China is Apple’s second biggest market overall after the United States. The expansion of the company’s presence in China isn’t able to keep up with the rapid increase in demand from the burgeoning middle class across the region. Yet, the company’s exceptional growth in the far east has been overshadowed by labour rights issues, a number of suicides at its main supplier, Foxconn, and growing criticism from human rights lobby groups. Many people have been asking, what is the human cost of Apple products?

Suicide nets at Foxconn Longhua Shenzen

Tim Cook, Apple’s CEO, recently took to the assembly lines of Foxconn, its main supplier in China, in an effort to allay the increasing torrent of criticism the company is facing over poor working conditions in its supply chain’s operations. Apple recently called in the independent Fair Labor Association (FLA) to observe their Chinese manufacturer’s adherence to their own code of conduct, which aims to stamp out excessive working hours, remove discriminatory policies and prevent child labour.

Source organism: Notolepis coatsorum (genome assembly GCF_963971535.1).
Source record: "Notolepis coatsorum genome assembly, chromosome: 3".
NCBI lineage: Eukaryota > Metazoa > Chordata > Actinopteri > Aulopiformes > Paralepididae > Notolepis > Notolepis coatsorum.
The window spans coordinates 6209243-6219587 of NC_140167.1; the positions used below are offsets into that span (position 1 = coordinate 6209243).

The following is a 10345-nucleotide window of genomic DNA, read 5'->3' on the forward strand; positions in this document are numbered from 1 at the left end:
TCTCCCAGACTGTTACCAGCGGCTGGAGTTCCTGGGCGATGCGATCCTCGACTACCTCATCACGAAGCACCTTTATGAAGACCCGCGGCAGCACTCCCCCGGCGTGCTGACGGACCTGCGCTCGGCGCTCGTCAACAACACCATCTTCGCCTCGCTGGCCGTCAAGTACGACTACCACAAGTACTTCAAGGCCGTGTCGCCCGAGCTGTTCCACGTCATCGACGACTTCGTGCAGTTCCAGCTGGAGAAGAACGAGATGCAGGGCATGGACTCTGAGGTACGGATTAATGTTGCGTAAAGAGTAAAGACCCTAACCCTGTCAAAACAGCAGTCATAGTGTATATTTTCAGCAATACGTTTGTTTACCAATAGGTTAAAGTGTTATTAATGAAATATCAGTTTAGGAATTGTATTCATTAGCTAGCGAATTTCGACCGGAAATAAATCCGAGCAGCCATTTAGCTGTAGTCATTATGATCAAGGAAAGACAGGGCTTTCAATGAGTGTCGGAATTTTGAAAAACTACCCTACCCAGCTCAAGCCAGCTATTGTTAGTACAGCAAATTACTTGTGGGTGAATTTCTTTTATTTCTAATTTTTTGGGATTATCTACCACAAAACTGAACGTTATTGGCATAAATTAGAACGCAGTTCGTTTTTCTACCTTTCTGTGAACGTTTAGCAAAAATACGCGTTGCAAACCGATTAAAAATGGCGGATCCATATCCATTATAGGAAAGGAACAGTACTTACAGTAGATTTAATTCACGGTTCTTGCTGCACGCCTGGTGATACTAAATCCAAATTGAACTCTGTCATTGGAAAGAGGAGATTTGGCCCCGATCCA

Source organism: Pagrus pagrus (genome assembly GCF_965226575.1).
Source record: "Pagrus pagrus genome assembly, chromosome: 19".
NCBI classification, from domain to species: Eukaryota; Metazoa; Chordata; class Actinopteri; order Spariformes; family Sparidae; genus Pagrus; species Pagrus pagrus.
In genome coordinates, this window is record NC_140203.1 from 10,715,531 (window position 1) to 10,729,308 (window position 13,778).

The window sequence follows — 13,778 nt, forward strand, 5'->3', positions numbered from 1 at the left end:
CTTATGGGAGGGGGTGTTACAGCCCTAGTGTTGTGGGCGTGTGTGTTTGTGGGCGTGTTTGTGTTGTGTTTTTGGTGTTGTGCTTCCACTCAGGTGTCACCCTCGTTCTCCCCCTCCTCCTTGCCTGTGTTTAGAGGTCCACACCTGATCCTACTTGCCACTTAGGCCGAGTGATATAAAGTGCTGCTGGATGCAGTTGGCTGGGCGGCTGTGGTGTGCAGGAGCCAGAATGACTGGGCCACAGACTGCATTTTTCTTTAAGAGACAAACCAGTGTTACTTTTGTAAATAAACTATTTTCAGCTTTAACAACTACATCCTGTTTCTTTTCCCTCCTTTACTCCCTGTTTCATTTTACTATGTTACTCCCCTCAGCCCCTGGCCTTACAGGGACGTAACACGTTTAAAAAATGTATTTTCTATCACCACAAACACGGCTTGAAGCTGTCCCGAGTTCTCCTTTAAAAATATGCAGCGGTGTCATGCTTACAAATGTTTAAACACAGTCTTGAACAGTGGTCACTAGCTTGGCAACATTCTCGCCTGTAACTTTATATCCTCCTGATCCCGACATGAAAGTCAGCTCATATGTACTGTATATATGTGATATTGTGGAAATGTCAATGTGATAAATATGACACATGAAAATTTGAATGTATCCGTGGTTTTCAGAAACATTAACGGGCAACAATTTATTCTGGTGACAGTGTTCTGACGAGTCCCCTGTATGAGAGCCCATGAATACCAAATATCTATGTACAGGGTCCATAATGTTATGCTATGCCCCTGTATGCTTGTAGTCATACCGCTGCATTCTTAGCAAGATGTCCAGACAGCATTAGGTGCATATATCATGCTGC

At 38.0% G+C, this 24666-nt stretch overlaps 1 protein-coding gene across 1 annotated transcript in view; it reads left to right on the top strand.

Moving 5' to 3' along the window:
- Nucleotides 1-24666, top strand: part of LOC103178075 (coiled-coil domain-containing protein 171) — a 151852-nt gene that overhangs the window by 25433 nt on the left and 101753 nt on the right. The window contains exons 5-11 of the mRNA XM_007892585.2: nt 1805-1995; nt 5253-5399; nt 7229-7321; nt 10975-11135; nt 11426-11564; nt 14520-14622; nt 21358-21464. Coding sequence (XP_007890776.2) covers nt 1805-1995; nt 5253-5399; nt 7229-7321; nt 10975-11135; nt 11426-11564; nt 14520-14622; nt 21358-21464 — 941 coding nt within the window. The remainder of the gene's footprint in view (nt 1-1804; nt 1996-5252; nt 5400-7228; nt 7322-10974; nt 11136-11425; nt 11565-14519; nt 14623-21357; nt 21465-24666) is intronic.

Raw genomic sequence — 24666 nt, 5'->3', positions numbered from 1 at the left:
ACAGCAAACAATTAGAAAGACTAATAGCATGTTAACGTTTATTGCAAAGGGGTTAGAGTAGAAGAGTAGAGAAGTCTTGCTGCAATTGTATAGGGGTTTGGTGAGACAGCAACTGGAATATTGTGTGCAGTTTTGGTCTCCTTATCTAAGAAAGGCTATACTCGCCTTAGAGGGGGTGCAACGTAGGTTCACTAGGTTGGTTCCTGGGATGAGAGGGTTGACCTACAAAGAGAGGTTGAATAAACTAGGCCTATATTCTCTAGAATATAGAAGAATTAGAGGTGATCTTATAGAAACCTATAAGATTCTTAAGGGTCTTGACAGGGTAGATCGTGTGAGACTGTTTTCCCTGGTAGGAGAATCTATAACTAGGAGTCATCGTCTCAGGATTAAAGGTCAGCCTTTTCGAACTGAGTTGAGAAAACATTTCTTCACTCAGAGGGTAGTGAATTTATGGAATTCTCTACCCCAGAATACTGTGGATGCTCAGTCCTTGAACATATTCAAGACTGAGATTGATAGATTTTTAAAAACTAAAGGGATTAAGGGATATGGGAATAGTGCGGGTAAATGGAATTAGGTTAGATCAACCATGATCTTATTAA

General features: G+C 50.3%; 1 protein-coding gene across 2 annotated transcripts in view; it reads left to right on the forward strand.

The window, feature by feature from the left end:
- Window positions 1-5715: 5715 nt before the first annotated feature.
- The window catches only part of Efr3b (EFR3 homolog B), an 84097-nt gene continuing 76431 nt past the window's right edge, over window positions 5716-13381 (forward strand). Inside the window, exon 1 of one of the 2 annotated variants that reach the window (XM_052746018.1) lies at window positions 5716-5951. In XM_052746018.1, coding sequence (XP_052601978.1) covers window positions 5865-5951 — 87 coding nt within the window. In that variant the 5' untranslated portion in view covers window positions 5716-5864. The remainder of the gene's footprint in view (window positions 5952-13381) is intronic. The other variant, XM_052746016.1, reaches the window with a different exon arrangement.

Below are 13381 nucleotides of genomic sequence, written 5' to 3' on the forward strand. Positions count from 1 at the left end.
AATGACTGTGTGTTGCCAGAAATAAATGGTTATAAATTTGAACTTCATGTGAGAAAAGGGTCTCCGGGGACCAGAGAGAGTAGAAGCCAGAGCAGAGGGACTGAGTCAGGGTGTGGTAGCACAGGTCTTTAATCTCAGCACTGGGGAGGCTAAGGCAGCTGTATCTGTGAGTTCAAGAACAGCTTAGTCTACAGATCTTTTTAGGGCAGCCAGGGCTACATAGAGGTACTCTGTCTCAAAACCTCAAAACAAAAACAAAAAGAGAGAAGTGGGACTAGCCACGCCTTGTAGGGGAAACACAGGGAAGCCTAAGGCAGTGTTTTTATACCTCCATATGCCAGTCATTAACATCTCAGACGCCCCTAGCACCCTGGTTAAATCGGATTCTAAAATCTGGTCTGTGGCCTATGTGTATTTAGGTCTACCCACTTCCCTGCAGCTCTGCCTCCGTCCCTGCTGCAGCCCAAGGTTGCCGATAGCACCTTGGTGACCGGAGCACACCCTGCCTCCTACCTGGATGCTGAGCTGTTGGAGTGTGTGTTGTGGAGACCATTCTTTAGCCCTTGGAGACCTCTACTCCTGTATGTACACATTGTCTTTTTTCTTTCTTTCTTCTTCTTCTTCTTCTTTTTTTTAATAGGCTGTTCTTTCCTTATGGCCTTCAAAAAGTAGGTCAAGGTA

Will this make any difference? Any improvement in Foxconn’s working conditions is going to increase the cost to its customers. These customers include Apple, IBM, Nintendo, Microsoft, and the list goes on… Foxconn have already asserted they will cap the working week of its employees at 49h, but this means capacity will have to be built somewhere else to cover the fall from the present 60+h per week. Someone will have to absorb this cost.

Once the storm passes, back to BAU. When this criticism passes and the publicity maelstrom calms, it is unlikely that we will see any real change in business practices at Foxconn. The issue is an economic one, and changes will not take place over night. Cheap and hard working labour is one of the reasons we are seeing such growth in China. The only way we will see real change on this issue is if the press continues to publish stories, and senior execs at the large multinationals continue to feel pressure from all sides.